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Apolipoprotein E is resistant to intracellular degradation in vitro and in vivo. Evidence for retroendocytosis

Author: Rensen, P.C.N. · Jong, M.C. · Vark, L.C. van · Boom, H. van der · Hendriks, W.L. · Berkel, T.J.C. van · Biessen, E.A.L. · Havekes, L.M.
Institution: Gaubius instituut TNO
Source:Journal of Biological Chemistry, 12, 275, 8564-8571
Identifier: 235497
doi: doi:10.1074/jbc.275.12.8564
Keywords: Animals · Apolipoproteins B · Apolipoproteins E · Biological Transport · Blood · Cells, Cultured · Cholesterol Esters · Emulsions · Endocytosis · Lipoproteins · Lipoproteins, LDL · Lipoproteins, VLDL · Liver · Lysosomes · Male · Mice · Mice, Inbred C57BL · Protein Processing, Post-Translational · Animalia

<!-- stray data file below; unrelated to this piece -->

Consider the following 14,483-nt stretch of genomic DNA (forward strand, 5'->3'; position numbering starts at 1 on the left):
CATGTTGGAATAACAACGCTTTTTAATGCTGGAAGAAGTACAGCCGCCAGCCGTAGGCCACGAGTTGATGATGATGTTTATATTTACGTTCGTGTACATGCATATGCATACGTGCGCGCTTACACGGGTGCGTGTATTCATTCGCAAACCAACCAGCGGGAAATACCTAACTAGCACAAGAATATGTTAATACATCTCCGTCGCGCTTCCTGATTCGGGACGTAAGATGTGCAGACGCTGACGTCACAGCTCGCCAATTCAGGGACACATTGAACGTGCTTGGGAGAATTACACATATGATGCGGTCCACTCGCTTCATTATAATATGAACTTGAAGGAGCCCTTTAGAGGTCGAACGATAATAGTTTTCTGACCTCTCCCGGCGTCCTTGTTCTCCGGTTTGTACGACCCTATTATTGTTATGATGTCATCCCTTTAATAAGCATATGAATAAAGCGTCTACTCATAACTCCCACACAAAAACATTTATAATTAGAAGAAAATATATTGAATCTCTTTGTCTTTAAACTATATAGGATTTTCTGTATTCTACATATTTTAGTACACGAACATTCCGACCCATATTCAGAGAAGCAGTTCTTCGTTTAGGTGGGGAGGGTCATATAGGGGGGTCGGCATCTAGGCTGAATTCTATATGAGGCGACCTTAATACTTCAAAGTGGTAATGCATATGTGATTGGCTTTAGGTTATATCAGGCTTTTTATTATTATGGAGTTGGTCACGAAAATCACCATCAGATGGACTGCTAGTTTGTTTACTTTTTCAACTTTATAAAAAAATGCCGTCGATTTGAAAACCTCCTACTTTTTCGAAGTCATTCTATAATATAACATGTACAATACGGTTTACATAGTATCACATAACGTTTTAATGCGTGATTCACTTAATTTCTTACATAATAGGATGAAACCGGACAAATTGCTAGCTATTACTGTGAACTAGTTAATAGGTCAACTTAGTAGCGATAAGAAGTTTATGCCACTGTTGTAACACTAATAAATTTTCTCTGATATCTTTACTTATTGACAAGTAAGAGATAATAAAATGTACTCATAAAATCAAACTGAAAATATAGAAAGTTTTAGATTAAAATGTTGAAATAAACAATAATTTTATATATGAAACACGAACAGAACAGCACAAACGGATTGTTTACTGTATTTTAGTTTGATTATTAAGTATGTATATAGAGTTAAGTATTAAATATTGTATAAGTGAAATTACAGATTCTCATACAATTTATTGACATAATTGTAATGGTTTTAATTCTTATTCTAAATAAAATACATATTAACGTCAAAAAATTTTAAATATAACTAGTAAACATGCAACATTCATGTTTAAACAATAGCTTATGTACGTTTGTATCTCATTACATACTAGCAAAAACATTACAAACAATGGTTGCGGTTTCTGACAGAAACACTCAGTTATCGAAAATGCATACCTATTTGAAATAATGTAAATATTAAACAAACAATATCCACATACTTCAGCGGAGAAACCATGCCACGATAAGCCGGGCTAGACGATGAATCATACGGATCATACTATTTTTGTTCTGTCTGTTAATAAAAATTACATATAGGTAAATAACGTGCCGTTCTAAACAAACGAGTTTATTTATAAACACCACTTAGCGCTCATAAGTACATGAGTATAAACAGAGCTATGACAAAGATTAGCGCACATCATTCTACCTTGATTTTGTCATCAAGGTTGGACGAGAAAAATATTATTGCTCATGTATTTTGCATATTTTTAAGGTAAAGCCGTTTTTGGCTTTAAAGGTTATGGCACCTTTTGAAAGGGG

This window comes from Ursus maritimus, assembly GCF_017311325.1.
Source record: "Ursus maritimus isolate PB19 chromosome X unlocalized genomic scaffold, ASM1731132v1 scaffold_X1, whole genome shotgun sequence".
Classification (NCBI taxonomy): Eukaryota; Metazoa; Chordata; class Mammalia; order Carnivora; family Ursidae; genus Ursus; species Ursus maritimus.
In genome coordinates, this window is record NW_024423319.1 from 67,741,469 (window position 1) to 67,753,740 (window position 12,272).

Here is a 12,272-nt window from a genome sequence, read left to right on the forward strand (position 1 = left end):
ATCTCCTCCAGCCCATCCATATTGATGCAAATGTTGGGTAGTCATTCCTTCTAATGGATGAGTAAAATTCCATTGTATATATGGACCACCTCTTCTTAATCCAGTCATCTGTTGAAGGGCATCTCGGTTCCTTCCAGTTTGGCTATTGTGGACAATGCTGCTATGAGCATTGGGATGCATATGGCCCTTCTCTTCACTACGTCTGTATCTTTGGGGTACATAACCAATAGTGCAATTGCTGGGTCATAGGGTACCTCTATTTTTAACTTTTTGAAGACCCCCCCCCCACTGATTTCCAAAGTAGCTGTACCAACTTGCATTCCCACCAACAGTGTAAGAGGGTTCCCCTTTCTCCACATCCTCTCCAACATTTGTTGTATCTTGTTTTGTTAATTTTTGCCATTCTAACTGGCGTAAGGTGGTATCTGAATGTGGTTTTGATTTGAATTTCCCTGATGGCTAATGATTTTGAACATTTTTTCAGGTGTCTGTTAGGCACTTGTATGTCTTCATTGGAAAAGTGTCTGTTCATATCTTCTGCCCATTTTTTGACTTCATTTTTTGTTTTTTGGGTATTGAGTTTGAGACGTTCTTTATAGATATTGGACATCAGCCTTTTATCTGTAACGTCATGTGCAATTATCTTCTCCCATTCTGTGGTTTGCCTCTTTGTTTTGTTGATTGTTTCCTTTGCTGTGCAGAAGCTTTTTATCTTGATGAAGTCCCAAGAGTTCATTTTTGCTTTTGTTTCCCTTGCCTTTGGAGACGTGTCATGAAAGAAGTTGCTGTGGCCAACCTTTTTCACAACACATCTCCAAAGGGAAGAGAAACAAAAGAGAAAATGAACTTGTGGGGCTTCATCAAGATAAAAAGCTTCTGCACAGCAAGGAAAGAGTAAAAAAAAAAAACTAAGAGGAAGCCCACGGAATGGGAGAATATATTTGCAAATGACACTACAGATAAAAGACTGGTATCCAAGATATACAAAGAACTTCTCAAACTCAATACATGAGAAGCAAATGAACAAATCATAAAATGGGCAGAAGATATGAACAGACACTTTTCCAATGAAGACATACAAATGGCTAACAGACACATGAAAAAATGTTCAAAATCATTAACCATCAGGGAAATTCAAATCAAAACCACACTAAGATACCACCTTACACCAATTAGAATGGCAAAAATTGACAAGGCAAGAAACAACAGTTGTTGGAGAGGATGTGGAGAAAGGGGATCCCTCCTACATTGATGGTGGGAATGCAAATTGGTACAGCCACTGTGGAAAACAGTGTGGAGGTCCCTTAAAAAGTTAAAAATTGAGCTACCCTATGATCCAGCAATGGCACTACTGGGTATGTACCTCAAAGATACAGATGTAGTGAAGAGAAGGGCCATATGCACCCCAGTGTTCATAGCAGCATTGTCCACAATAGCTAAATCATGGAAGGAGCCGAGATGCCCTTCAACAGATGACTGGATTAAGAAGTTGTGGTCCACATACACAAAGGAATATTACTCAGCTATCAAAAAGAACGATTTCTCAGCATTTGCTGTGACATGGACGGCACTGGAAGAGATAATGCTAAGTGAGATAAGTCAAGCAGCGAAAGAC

Apolipoprotein E (apoE) is an important determinant for the uptake of triglyceride-rich lipoproteins and emulsions by the liver, but the intracellular pathway of apoE following particle internalization is poorly defined. In the present study, we investigated whether retroendocytosis is a unique feature of apoE as compared with apoB by studying the intracellular fate of very low density lipoprotein-sized apoE-containing triglyceride-rich emulsion particles and LDL after LDLr-mediated uptake. Incubation of HepG2 cells with [3H]cholesteryl oleate-labeled particles at 37 °C led to a rapid release of [3H]cholesterol within 30 min for both LDL and emulsion particles. In contrast, emulsion-derived 125I-apoE was more resistant to degradation (≥120 min) than LDL-derived 125I-apoB (30 min). Incubation at 18 °C, which allows endosomal uptake but prevents lysosomal degradation, with subsequent incubation at 37 °C resulted in a time-dependent release of intact apoE from the cells (up to 14% of the endocytosed apoE at 4 h). The release of apoE was accelerated by the presence of protein-free emulsion (20%) or high density lipoprotein (26%). Retroendocytosis of intact particles could be excluded since little intact [3H]cholesteryl oleate was released (<3%). In contrast, the degradation of LDL was complete with virtually no secretion of intact apoB into the medium. The intracellular stability of apoE was also demonstrated after hepatic uptake in C57B1/6 mice. Intravenous injection of 125I-apoE and [3H]cholesteryl oleate-labeled emulsions resulted in efficient LDLr-mediated uptake of both components by the liver (45-50% of the injected dose after 20 min). At 1 h after injection, only 15- 20% of the hepatic 125I-apoE was degraded, whereas 75% of the [3H]cholesteryl oleate was hydrolyzed. From these data we conclude that following LDLr-mediated internalization by liver cells, apoE can escape degradation and can be resecreted. This sequence of events may allow apoE to participate in its hypothesized intracellular functions such as mediator of the post-lysosomal trafficking of lipids and very low density lipoprotein assembly.